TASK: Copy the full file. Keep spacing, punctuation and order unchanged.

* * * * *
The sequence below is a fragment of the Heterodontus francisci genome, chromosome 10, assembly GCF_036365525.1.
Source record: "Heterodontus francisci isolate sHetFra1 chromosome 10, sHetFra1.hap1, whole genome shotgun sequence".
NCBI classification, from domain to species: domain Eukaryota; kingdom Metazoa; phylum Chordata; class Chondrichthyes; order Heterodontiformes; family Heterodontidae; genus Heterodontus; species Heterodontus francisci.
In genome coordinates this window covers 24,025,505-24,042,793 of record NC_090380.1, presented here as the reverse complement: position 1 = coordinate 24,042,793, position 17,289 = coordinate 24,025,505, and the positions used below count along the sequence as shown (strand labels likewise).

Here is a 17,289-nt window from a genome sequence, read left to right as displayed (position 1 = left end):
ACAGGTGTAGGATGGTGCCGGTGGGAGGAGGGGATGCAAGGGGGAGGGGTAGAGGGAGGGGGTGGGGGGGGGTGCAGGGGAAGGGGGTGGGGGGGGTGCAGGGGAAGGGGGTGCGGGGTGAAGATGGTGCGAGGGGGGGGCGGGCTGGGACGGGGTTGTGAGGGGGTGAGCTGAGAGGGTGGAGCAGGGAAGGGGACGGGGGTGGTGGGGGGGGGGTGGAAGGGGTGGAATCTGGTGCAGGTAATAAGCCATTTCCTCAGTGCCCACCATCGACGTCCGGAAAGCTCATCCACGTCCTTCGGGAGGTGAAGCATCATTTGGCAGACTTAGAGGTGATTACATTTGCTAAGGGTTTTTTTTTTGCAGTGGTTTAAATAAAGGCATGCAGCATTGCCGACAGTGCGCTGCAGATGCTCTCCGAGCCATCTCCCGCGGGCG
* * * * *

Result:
The sequence below is a fragment of the Heterodontus francisci genome, chromosome 10, assembly GCF_036365525.1.
Source record: "Heterodontus francisci isolate sHetFra1 chromosome 10, sHetFra1.hap1, whole genome shotgun sequence".
NCBI classification, from domain to species: domain Eukaryota; kingdom Metazoa; phylum Chordata; class Chondrichthyes; order Heterodontiformes; family Heterodontidae; genus Heterodontus; species Heterodontus francisci.
In genome coordinates this window covers 24,025,505-24,042,793 of record NC_090380.1, presented here as the reverse complement: position 1 = coordinate 24,042,793, position 17,289 = coordinate 24,025,505, and the positions used below count along the sequence as shown (strand labels likewise).

Here is a 17,289-nt window from a genome sequence, read left to right as displayed (position 1 = left end):
ACAGGTGTAGGATGGTGCCGGTGGGAGGAGGGGATGCAAGGGGGAGGGGTAGAGGGAGGGGGTGGGGGGGGGTGCAGGGGAAGGGGGTGGGGGGGGTGCAGGGGAAGGGGGTGCGGGGTGAAGATGGTGCGAGGGGGGGGCGGGCTGGGACGGGGTTGTGAGGGGGTGAGCTGAGAGGGTGGAGCAGGGAAGGGGACGGGGGTGGTGGGGGGGGGGTGGAAGGGGTGGAATCTGGTGCAGGTAATAAGCCATTTCCTCAGTGCCCACCATCGACGTCCGGAAAGCTCATCCACGTCCTTCGGGAGGTGAAGCATCATTTGGCAGACTTAGAGGTGATTACATTTGCTAAGGGTTTTTTTTTTGCAGTGGTTTAAATAAAGGCATGCAGCATTGCCGACAGTGCGCTGCAGATGCTCTCCGAGCCATCTCCCGCGGGCG